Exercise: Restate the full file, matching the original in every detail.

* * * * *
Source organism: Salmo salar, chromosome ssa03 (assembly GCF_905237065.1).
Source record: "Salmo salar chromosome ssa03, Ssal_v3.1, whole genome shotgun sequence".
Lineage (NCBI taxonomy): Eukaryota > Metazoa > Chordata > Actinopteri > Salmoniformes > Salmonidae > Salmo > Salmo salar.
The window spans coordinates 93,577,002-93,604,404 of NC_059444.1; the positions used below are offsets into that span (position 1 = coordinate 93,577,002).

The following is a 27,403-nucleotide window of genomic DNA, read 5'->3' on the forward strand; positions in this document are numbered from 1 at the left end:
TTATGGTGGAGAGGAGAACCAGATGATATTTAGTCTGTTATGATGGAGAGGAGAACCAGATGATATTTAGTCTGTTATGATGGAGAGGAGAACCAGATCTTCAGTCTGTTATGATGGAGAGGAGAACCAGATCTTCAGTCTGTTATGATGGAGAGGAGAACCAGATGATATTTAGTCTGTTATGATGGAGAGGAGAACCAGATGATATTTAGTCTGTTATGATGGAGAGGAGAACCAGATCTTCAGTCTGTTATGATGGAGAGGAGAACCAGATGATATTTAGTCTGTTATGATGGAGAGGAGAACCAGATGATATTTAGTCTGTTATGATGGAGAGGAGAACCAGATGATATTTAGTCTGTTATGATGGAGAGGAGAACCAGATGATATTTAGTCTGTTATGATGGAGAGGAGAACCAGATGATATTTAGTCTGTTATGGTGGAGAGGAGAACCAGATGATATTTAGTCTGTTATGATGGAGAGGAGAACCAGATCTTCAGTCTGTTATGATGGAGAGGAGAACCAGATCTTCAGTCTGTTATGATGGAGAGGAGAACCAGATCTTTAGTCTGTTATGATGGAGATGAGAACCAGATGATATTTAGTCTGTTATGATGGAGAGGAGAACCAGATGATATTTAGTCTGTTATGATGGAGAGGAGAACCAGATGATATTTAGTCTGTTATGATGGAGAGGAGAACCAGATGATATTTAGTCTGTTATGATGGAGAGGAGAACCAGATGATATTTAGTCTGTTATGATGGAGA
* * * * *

Source organism: Salmo salar, chromosome ssa03 (assembly GCF_905237065.1).
Source record: "Salmo salar chromosome ssa03, Ssal_v3.1, whole genome shotgun sequence".
Lineage (NCBI taxonomy): Eukaryota > Metazoa > Chordata > Actinopteri > Salmoniformes > Salmonidae > Salmo > Salmo salar.
The window spans coordinates 93,577,002-93,604,404 of NC_059444.1; the positions used below are offsets into that span (position 1 = coordinate 93,577,002).

The following is a 27,403-nucleotide window of genomic DNA, read 5'->3' on the forward strand; positions in this document are numbered from 1 at the left end:
TTATGGTGGAGAGGAGAACCAGATGATATTTAGTCTGTTATGATGGAGAGGAGAACCAGATGATATTTAGTCTGTTATGATGGAGAGGAGAACCAGATCTTCAGTCTGTTATGATGGAGAGGAGAACCAGATCTTCAGTCTGTTATGATGGAGAGGAGAACCAGATGATATTTAGTCTGTTATGATGGAGAGGAGAACCAGATGATATTTAGTCTGTTATGATGGAGAGGAGAACCAGATCTTCAGTCTGTTATGATGGAGAGGAGAACCAGATGATATTTAGTCTGTTATGATGGAGAGGAGAACCAGATGATATTTAGTCTGTTATGATGGAGAGGAGAACCAGATGATATTTAGTCTGTTATGATGGAGAGGAGAACCAGATGATATTTAGTCTGTTATGATGGAGAGGAGAACCAGATGATATTTAGTCTGTTATGGTGGAGAGGAGAACCAGATGATATTTAGTCTGTTATGATGGAGAGGAGAACCAGATCTTCAGTCTGTTATGATGGAGAGGAGAACCAGATCTTCAGTCTGTTATGATGGAGAGGAGAACCAGATCTTTAGTCTGTTATGATGGAGATGAGAACCAGATGATATTTAGTCTGTTATGATGGAGAGGAGAACCAGATGATATTTAGTCTGTTATGATGGAGAGGAGAACCAGATGATATTTAGTCTGTTATGATGGAGAGGAGAACCAGATGATATTTAGTCTGTTATGATGGAGAGGAGAACCAGATGATATTTAGTCTGTTATGATGGAGA